Think back to the end of last year's regular season, when there was plenty of concern over the back of the bullpen. Yeah, the Red Sox could always rely on Koji Uehara, but Craig Breslow hadn't solidified his consistencies in everyone's minds, and there was a "Junichi Tazawa" problem the team had to worry about. While that issue was almost certainly overblown, there are real concerns surrounding Tazawa coming into 2014, and his role this year will be determined by how he deals with it.
While he's been an outstanding reliever since shifting to the role full-time, he has struggled in allowing hard contact, a problem that reared its ugly head more than a few times in the second half of last season. If he's able to control this issue, he's more than capable of becoming the second man on the depth chart behind Koji. If not, he could theoretically fall all the way down as far as fifth, behind Breslow, Edward Mujica and Andrew Miller. It's one of the bigger concerns facing any Red Sox pitcher this season.
While Tazawa will always be great at inducing strikeouts and limiting walks, he was far too prone to power at some points last season. Over the year, he allowed opposing batters to hit .265/.294/.447. The last component of the slash line is our concern, as that .182 Isolated Power basically means batters were mashing like Josh Hamilton and Dan Uggla off the right hander last season. That kind of hard contact isn't exactly new for Tazawa, either, as he's given up hits at a higher-than-average rate for his entire career. The .321 batting average on balls in play he allowed last yearwasn't totally out of the ordinary, as that rate is at an alarming .331 mark for his career. The reason for this? Line drives. While batted ball data isn't perfect, it jives with what our eyes tell us in this case. Per Fangraphs, 27 percent of the balls in play Tazawa allowed were counted as line drives, a rate six points higher than the league-average. In fact, only five pitchers with at least 40 innings allowed line drives more often last season, and only six with at least 80 innings over the past two seasons had a higher LD%. It's an alarming trend that Tazawa must work on heading into next season.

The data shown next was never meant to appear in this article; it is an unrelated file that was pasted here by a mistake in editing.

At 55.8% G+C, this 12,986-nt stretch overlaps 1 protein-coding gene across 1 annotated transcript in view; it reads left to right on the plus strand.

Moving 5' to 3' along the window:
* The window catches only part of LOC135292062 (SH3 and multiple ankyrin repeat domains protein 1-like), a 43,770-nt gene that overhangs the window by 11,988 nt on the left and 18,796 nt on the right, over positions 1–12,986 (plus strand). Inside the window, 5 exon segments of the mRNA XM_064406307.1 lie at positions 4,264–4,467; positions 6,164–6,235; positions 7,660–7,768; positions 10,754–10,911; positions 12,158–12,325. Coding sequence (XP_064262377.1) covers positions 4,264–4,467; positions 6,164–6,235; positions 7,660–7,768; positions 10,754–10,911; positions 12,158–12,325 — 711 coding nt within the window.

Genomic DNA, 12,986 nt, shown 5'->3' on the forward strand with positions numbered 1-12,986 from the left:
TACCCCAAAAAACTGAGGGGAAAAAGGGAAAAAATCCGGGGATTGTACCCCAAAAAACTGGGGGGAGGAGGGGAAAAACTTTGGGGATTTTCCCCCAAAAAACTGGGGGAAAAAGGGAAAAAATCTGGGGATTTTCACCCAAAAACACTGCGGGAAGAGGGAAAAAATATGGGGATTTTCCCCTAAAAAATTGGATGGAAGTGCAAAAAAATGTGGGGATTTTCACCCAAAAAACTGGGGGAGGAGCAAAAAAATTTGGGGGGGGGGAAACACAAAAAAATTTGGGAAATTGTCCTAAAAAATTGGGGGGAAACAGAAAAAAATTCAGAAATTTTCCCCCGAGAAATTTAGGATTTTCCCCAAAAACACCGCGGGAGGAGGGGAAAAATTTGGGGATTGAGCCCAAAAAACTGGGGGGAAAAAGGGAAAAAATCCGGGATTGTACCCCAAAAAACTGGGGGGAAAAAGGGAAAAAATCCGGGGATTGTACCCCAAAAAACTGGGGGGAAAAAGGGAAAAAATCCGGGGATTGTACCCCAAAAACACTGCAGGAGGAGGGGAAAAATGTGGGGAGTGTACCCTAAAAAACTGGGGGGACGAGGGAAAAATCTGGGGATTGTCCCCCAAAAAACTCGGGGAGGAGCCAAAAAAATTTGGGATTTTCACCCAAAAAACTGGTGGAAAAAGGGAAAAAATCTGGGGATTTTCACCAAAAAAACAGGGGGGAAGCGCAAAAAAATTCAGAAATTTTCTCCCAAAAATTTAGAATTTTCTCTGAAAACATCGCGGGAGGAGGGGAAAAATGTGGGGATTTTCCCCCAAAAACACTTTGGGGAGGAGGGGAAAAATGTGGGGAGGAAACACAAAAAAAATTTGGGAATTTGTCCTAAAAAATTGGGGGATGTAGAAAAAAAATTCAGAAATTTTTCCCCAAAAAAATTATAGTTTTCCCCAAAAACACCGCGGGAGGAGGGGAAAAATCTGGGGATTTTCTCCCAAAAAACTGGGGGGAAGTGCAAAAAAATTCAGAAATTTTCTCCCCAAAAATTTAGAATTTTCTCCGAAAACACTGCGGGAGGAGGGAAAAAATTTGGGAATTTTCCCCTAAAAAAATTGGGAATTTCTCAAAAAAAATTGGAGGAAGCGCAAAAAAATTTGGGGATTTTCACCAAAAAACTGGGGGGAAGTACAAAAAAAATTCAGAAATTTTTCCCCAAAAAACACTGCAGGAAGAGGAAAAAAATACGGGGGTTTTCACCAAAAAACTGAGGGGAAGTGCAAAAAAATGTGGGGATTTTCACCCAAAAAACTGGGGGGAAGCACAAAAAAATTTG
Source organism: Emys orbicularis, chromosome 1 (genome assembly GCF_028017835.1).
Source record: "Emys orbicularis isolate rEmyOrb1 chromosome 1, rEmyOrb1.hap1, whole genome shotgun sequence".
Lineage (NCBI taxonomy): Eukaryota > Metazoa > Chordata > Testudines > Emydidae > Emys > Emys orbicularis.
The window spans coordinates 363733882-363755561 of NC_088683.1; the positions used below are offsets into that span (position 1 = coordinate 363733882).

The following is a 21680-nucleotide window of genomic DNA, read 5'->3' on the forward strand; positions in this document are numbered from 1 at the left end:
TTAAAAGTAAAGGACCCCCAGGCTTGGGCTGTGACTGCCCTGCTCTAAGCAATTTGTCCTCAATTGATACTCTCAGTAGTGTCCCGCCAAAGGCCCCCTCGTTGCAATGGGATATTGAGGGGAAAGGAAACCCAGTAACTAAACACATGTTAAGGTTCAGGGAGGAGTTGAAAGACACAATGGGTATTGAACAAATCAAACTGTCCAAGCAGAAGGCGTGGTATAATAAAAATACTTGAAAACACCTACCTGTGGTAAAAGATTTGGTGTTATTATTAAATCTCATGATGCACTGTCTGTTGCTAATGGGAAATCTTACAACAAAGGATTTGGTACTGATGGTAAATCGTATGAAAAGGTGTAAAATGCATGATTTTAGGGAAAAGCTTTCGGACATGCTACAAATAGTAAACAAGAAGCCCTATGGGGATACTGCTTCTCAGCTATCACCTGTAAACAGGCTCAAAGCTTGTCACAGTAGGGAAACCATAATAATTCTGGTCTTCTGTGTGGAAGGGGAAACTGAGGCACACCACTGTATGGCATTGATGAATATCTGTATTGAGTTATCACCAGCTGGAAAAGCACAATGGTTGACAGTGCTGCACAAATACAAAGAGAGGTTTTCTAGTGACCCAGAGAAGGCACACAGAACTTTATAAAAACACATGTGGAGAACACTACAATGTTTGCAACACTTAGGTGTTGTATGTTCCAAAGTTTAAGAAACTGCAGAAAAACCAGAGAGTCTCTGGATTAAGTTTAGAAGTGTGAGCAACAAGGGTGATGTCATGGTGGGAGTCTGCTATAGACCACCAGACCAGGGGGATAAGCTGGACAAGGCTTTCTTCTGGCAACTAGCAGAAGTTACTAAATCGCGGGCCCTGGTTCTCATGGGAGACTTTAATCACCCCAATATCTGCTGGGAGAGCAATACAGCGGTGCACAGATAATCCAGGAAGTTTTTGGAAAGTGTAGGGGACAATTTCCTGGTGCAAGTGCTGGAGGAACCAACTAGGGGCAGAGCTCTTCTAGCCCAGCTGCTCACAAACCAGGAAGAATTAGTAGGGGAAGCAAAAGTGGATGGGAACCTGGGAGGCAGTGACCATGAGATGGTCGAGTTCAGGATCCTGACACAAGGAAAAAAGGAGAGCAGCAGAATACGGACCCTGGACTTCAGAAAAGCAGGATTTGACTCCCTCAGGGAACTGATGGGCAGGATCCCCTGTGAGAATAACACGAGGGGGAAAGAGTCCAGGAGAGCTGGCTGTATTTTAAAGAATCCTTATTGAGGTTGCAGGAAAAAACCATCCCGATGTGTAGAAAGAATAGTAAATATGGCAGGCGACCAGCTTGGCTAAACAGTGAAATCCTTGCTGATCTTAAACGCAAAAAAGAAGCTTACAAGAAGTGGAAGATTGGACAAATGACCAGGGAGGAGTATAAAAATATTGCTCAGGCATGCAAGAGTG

As I mentioned above, the 27-year-old is where he is because of his K/BB abilities. While he's not exactly at Koji-ian levels, he's still walked less than five percent of the batters he has faced in each of the last two seasons while striking out at least a quarter of them. It's an impressive feat that would likely make him a much more valuable and well-known if it weren't for his consistent hard contact problems. Look at his career season in 2012, when he sat at a .300 BABIP and a 24 percent line drive-rate, and finished with an ERA of 1.43 paired with a 1.82 FIP. Unfortunately, his ability to stay in the zone is also what hurts him.
At this point, batters know what to expect when they see Tazawa. He's going to throw them a first-pitch strike (he's always done so at a rate well above league-average), and he's going to stay in the zone. He doesn't want to give up free passes. Major league batters are going to adjust to these kind of tendencies, and they've done so after his amazing 2012.
Chart courtesy of Brooks Baseball
The chart above shows exactly where Tazwa threw his pitches in 2013, and it's pretty simple to see the problem there. Way too many of his pitches found themselves right in the middle of the zone, where even the worst hitters have a good chance of putting the barrel on the ball. Ideally, he could find himself on those outer portions of the strike zone. Doing that might result in a few more walks over the course of a season, but I'm pretty confident in saying the team would sacrifice a few free passes in exchange for less extra base hits.
Junichi Tazawa has shown an elite ability with the strike zone, forming an amazing K/BB trifecta with Uehara and Mujica. However, he's also had some major problems with hard contact over the past few years, and it's something that came up at some bad times in 2013. If he wants to be one of the high-leverage relievers in Boston this year, it's something he'll have to get under control. It's very possible an adjustment would result in slightly higher walk rate, but that's a cost that would definitely be worth it. For Tazawa, the difference between figuring this problem and having it stick around could mean the difference between being the eighth inning man and being one of the handful of sixth inning men.